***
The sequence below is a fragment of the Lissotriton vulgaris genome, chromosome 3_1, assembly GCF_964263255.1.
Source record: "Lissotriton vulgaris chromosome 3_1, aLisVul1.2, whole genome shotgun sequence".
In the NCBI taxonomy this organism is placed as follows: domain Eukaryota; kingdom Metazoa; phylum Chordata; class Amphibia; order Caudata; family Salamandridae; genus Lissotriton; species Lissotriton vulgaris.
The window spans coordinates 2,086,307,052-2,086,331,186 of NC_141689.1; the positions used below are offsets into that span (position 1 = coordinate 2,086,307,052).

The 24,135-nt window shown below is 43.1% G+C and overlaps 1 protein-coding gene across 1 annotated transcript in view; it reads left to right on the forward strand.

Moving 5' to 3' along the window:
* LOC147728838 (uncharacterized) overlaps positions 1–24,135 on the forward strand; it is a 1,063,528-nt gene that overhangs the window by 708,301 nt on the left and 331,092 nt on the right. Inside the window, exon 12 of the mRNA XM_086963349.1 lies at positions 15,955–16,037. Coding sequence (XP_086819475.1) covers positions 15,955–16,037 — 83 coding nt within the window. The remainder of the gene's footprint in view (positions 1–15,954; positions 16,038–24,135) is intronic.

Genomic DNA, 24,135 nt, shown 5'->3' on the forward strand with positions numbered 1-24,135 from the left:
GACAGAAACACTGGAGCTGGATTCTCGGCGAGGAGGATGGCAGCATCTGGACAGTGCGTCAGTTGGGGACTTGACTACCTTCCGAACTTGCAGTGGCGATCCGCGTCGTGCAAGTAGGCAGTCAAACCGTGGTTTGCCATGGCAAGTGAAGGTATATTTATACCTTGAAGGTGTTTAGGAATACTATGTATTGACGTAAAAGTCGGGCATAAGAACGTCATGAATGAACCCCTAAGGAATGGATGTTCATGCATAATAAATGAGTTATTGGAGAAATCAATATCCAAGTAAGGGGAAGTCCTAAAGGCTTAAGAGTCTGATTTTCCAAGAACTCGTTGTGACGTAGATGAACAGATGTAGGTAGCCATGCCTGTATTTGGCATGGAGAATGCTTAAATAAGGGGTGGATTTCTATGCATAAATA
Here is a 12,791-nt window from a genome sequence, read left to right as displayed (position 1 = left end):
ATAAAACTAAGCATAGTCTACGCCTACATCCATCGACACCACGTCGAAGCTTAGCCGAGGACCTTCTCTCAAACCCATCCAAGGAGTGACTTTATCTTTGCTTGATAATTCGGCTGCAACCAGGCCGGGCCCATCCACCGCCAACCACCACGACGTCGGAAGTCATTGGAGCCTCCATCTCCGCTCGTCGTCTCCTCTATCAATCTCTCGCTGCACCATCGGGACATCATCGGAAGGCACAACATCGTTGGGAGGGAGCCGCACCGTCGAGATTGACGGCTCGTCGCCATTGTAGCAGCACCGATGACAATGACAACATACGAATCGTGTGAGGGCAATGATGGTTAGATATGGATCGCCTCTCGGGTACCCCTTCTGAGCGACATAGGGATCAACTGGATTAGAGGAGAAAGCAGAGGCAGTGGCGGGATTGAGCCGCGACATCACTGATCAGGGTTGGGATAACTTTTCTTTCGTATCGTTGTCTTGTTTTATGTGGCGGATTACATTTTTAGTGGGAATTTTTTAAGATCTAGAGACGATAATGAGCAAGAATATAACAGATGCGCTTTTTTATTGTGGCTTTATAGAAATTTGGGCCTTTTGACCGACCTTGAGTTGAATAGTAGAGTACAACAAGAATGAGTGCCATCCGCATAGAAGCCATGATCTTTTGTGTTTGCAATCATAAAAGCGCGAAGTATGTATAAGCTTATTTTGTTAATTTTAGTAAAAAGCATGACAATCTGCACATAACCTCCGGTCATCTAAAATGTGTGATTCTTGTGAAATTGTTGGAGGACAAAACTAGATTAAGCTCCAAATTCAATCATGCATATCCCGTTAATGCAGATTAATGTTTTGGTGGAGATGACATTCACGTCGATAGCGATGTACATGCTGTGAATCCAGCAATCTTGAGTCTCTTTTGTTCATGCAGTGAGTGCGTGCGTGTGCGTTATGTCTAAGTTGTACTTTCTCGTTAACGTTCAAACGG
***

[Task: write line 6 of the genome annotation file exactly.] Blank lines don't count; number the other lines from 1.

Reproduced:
Moving 5' to 3' along the window: